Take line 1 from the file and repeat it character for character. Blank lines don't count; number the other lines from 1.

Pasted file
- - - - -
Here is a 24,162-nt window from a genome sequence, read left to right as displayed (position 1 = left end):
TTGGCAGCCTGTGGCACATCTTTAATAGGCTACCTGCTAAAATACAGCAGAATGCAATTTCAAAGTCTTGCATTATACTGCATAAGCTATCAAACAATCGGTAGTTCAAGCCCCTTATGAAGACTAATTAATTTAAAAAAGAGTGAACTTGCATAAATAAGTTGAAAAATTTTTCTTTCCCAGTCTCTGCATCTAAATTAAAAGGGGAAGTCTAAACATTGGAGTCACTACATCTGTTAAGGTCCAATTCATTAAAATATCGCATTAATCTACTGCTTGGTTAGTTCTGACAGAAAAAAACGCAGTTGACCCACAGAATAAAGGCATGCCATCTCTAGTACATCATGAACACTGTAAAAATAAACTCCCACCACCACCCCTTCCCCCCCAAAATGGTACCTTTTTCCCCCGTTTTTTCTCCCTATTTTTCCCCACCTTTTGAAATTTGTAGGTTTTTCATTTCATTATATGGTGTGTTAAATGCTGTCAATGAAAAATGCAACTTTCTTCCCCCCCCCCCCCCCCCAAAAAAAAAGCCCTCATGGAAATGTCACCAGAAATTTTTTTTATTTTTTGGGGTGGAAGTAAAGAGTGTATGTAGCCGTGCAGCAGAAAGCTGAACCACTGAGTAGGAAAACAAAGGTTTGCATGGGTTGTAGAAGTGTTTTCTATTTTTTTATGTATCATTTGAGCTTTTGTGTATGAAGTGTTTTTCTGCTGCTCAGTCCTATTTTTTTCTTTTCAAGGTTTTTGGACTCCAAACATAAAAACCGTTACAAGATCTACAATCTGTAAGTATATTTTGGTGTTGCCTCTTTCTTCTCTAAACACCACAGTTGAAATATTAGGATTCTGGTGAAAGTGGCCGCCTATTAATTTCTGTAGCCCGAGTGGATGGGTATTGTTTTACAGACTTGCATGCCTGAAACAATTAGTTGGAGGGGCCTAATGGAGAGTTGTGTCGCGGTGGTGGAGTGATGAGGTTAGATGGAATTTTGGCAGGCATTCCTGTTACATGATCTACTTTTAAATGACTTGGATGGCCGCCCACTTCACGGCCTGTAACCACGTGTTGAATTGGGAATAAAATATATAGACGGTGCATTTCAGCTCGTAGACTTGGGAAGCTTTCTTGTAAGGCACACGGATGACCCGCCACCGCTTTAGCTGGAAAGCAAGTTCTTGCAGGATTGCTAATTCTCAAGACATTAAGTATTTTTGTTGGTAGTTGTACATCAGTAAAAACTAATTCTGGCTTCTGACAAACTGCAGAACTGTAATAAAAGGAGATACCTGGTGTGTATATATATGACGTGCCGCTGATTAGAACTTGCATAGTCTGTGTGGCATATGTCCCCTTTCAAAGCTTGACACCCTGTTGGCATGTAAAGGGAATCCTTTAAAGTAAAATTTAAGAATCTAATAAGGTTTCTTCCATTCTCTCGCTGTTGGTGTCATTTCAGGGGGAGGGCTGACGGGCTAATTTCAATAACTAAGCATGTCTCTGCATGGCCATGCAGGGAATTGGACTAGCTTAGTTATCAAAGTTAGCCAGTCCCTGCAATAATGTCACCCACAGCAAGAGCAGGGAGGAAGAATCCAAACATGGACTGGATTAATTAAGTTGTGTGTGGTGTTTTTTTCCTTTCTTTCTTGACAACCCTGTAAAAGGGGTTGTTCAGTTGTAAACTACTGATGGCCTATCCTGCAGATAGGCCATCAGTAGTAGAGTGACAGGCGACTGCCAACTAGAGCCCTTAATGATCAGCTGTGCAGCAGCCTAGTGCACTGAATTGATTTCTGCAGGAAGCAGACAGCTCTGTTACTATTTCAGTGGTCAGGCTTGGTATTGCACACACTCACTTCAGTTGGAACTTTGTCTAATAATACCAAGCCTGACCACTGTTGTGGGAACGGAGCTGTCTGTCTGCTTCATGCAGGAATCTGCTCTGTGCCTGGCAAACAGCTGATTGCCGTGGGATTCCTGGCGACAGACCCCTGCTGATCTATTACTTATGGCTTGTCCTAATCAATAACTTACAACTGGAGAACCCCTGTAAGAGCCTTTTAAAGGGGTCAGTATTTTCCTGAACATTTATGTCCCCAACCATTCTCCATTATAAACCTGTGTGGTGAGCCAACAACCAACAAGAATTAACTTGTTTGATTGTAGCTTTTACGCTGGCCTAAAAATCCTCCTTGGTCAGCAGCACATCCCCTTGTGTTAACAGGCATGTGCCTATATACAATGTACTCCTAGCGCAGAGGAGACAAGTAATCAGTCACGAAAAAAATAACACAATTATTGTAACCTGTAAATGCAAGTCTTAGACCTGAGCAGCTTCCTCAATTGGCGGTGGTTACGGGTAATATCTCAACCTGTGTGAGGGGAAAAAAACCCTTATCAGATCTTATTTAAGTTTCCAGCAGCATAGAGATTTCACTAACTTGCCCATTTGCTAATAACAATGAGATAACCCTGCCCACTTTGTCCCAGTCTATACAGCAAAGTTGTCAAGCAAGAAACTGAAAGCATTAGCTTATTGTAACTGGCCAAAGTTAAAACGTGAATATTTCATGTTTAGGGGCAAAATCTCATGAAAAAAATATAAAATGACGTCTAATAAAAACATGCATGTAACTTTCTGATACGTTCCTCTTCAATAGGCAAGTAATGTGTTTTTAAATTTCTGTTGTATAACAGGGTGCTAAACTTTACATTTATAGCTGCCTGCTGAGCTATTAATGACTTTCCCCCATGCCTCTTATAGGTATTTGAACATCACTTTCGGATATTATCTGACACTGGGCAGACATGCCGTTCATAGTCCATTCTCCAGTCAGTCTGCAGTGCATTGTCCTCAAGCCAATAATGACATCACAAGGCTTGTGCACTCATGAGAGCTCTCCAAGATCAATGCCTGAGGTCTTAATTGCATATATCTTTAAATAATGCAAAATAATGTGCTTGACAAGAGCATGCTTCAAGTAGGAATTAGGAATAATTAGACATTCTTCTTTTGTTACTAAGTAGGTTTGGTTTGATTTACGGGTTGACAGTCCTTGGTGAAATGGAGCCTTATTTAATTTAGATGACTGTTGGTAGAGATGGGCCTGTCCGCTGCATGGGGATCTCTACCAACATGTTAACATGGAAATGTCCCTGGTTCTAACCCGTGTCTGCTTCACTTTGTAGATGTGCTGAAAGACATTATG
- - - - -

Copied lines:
Here is a 24,162-nt window from a genome sequence, read left to right as displayed (position 1 = left end):